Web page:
this actually feels even MORE confirmation. if those who sleep willfully belong to darkness, and Christ makes it so we can live with Him regardless of being asleep (belonging to darkness) or awake (preferable, belonging to light), then …wow!


#8

I think I would feel a little guilty of deception if I quoted 1 Thess 5 to promote UR and did not, at the same time, quote 1 Thess 4 to give a more complete picture:

1Th 4:13-17 But I would not have you to be ignorant, brethren, concerning them which are asleep, that ye sorrow not, even as others which have no hope. For if we believe that Jesus died and rose again, even so them also which sleep in Jesus will God bring with him. For this we say unto you by the word of the Lord, that we which are alive and remain unto the coming of the Lord shall not prevent them which are asleep. For the Lord himself shall descend from heaven with a shout, with the voice of the archangel, and with the trump of God: and the dead in Christ shall rise first: Then we which are alive and remain shall be caught up together with them in the clouds, to meet the Lord in the air: and so shall we ever be with the Lord.


#9

mate that’s exactly what i was referring to lol
Paul re-defines the definition of sleeping people in chapter 5, and so it’d not make sense for him to jump back to the chapter 4 definition.


#10

Pretty cool insight there, Richard :slight_smile: Thanks for sharing :slight_smile:


#11

This is, perhaps, not the place to bring it up, but I’ll try it anyway: is anybody else convinced that Paul is a great reason to abandon biblicism? Diarmaid MacCulloch describes Paul as grasping and grappling with the meaning and definitions of Christ. And not that only, but he’s always having a conversation where we only hear half. As much as I love, admire, and am indebted to Paul’s ministry, I’m increasingly convinced he’s more of a sign post than a scriptural automaton.

I might compare Paul to Plato and Aristotle; he’s great at identifying problems and beginning discussions, but not the most satisfying solution to those problems. This isn’t to say that Paul’s stuff isn’t True for me, only that he’s True in a broad sense, not always a specific sense. His answers are circumstantially contingent (as in, he’ll phrAse things in order to answer specific people at a specific time), not axiomatic. So, while Paul is right about why Jesus is important and he correctly assesses the magnitude of that importance, I unconvinced that his letters are specifically correct about how Jesus applies here and now. Paul has started a conversation that the church will continue until Jesus returns.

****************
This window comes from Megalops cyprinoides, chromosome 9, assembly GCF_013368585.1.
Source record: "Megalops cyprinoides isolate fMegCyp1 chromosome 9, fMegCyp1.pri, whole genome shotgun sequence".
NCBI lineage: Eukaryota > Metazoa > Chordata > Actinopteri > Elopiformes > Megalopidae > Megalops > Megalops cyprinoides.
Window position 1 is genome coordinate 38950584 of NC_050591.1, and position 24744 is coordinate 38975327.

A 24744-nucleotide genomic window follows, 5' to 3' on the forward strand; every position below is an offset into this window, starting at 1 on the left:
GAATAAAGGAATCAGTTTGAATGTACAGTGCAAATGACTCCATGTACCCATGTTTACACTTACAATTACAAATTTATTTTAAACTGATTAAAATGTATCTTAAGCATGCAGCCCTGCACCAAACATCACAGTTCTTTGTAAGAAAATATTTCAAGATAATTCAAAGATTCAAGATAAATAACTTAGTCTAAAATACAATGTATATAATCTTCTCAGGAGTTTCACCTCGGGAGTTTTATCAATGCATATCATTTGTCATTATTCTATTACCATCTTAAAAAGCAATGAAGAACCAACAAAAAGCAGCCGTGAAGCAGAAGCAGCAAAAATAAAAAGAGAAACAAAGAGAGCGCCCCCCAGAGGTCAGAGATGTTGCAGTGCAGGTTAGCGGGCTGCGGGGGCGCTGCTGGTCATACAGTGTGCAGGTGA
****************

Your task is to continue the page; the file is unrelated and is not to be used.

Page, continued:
If that derails things, ignore me :slight_smile:

If someone’s got a helpful admonition, I’m always down for those, too.


#12

That’s how I see it. Paul was doing two things. 1) Trying to make sense of his own experience in the wake of his encounter with Jesus of being a Torah-observant Jew called to missionary work with Gentiles. 2) Put out fires in the new churches he planted. That’s hardly conducive for systematic theological reflection. Paul’s work is more biographical, developmental, and occasional.


#13

that’s interesting…the church puts a huge emphasis on Paul’s teaching as laying the foundation of theology…maybe that’s the wrong approach?

maybe Rob Bell’s right to term everything a “conversation”


#14

I seem to see a movement to discredit Pauline Christianity. Is this what you are getting at?


#15

Richard,
I’ve noted that passage before, but as far as I can recall I’ve never tried to use it as a ‘proof’ for UR.

The way I see this in the context is that Paul begins by speaking of the physically dead and our hope for their resurrection, and then in his following exhortation he transitions to the metaphorical usage of death and life so common to Christianity. “Formerly dead in sins, now alive in Christ” – death and life become a choice: “therefore let us not sleep.”

I think Paul is absolutely brilliant – but yes, hard to understand at times and his words easily twisted, as Peter noted. No doubt he is reminding his audience of things which he taught in much more depth in their presence.

Sonia


#16

Not on my part. My comment above was simply pointing out that we shouldn’t be expecting, given how Paul was doing his theology, complete consistency and comprehensiveness. Paul was a missionary, writing on the fly and speaking to particular theological or pastoral issues. He didn’t hunker down for 20 years in peace and solitude to ponder and write a Summa Theologia.